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2.2 Documents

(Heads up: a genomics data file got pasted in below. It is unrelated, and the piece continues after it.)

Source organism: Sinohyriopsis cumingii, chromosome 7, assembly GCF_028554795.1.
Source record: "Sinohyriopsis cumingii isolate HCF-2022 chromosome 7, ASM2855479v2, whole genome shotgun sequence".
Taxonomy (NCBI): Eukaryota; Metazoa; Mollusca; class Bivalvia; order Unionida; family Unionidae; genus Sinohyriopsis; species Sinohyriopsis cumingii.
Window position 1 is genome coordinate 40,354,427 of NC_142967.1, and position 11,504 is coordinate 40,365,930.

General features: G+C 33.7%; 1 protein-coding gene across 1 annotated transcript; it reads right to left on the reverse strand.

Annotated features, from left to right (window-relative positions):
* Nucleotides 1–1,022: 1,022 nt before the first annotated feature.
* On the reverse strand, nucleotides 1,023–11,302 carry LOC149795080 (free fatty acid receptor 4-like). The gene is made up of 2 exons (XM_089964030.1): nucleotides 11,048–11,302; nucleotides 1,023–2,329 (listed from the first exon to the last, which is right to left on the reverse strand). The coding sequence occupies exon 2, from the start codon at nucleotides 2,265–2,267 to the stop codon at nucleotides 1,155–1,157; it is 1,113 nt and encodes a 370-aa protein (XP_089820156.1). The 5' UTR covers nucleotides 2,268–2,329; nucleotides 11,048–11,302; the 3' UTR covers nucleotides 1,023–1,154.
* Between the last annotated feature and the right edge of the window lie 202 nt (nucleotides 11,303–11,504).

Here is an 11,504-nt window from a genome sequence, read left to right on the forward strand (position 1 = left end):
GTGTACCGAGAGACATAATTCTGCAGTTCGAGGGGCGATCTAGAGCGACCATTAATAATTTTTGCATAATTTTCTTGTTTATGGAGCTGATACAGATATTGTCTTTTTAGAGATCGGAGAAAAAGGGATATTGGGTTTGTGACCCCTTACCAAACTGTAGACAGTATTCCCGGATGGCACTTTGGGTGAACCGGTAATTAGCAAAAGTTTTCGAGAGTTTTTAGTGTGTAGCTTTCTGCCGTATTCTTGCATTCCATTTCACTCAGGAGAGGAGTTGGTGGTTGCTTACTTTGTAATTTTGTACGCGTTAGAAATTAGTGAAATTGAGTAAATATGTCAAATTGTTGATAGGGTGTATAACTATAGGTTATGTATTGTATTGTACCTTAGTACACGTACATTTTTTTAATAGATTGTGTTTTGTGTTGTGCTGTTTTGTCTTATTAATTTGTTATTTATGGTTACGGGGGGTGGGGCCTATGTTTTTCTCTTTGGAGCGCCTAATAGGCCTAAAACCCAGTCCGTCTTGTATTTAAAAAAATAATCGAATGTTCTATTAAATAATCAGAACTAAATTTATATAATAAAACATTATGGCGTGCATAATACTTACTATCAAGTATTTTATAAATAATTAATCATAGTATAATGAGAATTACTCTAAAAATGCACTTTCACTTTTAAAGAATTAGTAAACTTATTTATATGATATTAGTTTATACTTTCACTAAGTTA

Hi, welcome back. In this lesson, I'm gonna show you how to create a new document, how to import an existing document and how to export once you're finished. Hopefully, we're feeling a little bit more confident with the interface of Manga Studio, having explored last lesson. Now, it's time to create a new file and you do that in Manga Studio, just as you would in Photoshop by clicking file and new, or you can click on this new icon at the top here. Once you do that, you're presented with this window here. They're a lot of different settings to change so I'll go through each one, because it looks a little bit daunting at the moment. So quite self-explanatory, file name, you can change your new file to whatever name you like. We have a few presets to choose from, so we have different international paper sizes and different resolutions. And, we can also change the unit we're working in, so I work in millimeters, but you can choose anything that you'd be more comfortable with. Down at the bottom here we have two different sides, so on the left-hand side we have our canvas, and on the right-hand side we have our printing options. So, if you're working on just an illustration and you want a plain canvas, you can uncheck Manga draft settings, and that leaves you with these very basic settings to change here, so you can enter the width of your document and the height, and you can see a small preview of what you're creating there. You can also choose different international paper sizes. This button on the left here changes these two values, so if you see when I click it, it changes to a landscape because it's changed the width around with the height. We can change the resolution and we can change the basic expression color, now basic expression color is the color space that we'll be working in. So if we want a full color illustration, which is color, we want a grey scale image, which is gray, we want black and white, which is monochrome. Lastly, we can change the paper color, so, when this is ticked, we click on this window here, and we're presented with this hue wheel to change our paper color. If you're making a comic, you may want to turn on Manga draft settings and this brings up settings for the printer. So we have our canvas size here, but we also want to set the size of our page, so the binding finish size is the final size you want your actual physical page to be once printed. And we can set that width and height there or we can choose different international page size. We also have a bleed width, now, invariably, when you print something the page has to be cut and there's always a margin of error when cutting a page. So we always put in a little margin of error. So we draw all the way to the edge of the bleed, that way, when the printer cuts the page, we aren't left with any bits of paper exposed without artwork on them. We also have our default border or inner size. Now you can see in our preview that we have a small rectangle on the very inside of our page there and that's the live area of our page, that's where everything important in our comic has to go. So all of our panels and dialogue will go in this box and, we can change the width and height of that box, and we can also offset that box so it's at a different position on the page. Now, I'm gonna click okay and I'm gonna show you how to import an existing file. So, if we click on file, and import, we can scan from our scanner or we can import an image. And I'll click on this texter image here and press open, and you'll see that our image is opened and we can manipulate that. So if we click on one of these edges here and drag, we can scale that up and we have a blue handle here that we can rotate. So if I undo that, and I'll show you a different way you can import this image. So if I want to create a tiled version of that, I can click file import pattern from image and choose the exact same image again, and press open. But now you can see that just like on the background of a webpage, for example, it's tiled our image and as we change this one, it changes every other tile on there and we can also rotate all of those. We have a few more options for those if we go to our tool properties. So if we scroll to the bottom here, you can see different types of tiling. So if I click on these little buttons, you can see the different effects. You can change the rotation numerically rather than manually and you can change the scale in the same way. Once we are done, we have a couple of different way of creating a file. So firstly, we could save as and we can choose the native Clip Studio or Manga Studio format, any popular image format, and Photoshop document. We can also choose to export a single layered document, so we choose our format, and it compresses all of our layers into one flat image, or choose a layered format and we can choose Eclipse Studio Paint or Photoshop format. I'll choose Photoshop and click save and you can see all of our different options of what to actually export. So we can choose to include our crop marks that we've created if we need to. We can choose to include our default border and Manga Studio creates a different type of layer called a draft layer. So you draw all of your rough drawings in this draft layer and by default when you export, it deletes all of those layers so that you don't have to go through deleting them before you present the file to your client. So, if you want to include those, you can turn those on, but, by default, they're turned off. And those are just a couple of ways that you can create and modify files in Manga Studio. In the next lesson, we'll be going through all the different tools and offer.

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